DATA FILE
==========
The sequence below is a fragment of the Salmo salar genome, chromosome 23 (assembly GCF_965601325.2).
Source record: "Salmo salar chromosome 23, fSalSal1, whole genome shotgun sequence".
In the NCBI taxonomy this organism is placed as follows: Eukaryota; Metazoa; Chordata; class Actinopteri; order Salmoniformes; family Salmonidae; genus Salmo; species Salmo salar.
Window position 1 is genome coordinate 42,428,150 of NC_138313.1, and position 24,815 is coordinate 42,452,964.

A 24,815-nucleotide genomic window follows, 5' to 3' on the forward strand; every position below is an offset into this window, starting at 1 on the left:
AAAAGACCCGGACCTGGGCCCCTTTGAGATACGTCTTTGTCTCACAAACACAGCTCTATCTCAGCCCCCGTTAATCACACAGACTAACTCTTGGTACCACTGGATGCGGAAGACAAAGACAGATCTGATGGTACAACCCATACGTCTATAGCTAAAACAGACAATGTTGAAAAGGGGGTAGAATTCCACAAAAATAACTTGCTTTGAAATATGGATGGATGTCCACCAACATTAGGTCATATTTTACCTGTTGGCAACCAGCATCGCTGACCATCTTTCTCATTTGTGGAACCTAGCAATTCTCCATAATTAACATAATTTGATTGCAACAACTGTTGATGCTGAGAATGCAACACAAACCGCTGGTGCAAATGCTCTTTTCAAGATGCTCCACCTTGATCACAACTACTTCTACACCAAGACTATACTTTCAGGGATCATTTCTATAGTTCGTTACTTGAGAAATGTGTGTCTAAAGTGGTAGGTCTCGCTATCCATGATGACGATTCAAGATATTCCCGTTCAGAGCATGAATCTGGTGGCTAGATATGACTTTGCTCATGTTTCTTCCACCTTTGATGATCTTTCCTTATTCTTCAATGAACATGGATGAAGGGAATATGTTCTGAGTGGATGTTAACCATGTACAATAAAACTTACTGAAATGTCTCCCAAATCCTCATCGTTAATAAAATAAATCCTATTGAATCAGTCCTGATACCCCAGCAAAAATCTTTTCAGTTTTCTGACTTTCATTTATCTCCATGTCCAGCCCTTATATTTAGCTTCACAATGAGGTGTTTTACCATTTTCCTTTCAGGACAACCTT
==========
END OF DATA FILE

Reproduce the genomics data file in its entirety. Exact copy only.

The sequence below is a fragment of the Salmo salar genome, chromosome 23 (assembly GCF_965601325.2).
Source record: "Salmo salar chromosome 23, fSalSal1, whole genome shotgun sequence".
In the NCBI taxonomy this organism is placed as follows: Eukaryota; Metazoa; Chordata; class Actinopteri; order Salmoniformes; family Salmonidae; genus Salmo; species Salmo salar.
Window position 1 is genome coordinate 42,428,150 of NC_138313.1, and position 24,815 is coordinate 42,452,964.

A 24,815-nucleotide genomic window follows, 5' to 3' on the forward strand; every position below is an offset into this window, starting at 1 on the left:
AAAAGACCCGGACCTGGGCCCCTTTGAGATACGTCTTTGTCTCACAAACACAGCTCTATCTCAGCCCCCGTTAATCACACAGACTAACTCTTGGTACCACTGGATGCGGAAGACAAAGACAGATCTGATGGTACAACCCATACGTCTATAGCTAAAACAGACAATGTTGAAAAGGGGGTAGAATTCCACAAAAATAACTTGCTTTGAAATATGGATGGATGTCCACCAACATTAGGTCATATTTTACCTGTTGGCAACCAGCATCGCTGACCATCTTTCTCATTTGTGGAACCTAGCAATTCTCCATAATTAACATAATTTGATTGCAACAACTGTTGATGCTGAGAATGCAACACAAACCGCTGGTGCAAATGCTCTTTTCAAGATGCTCCACCTTGATCACAACTACTTCTACACCAAGACTATACTTTCAGGGATCATTTCTATAGTTCGTTACTTGAGAAATGTGTGTCTAAAGTGGTAGGTCTCGCTATCCATGATGACGATTCAAGATATTCCCGTTCAGAGCATGAATCTGGTGGCTAGATATGACTTTGCTCATGTTTCTTCCACCTTTGATGATCTTTCCTTATTCTTCAATGAACATGGATGAAGGGAATATGTTCTGAGTGGATGTTAACCATGTACAATAAAACTTACTGAAATGTCTCCCAAATCCTCATCGTTAATAAAATAAATCCTATTGAATCAGTCCTGATACCCCAGCAAAAATCTTTTCAGTTTTCTGACTTTCATTTATCTCCATGTCCAGCCCTTATATTTAGCTTCACAATGAGGTGTTTTACCATTTTCCTTTCAGGACAACCTT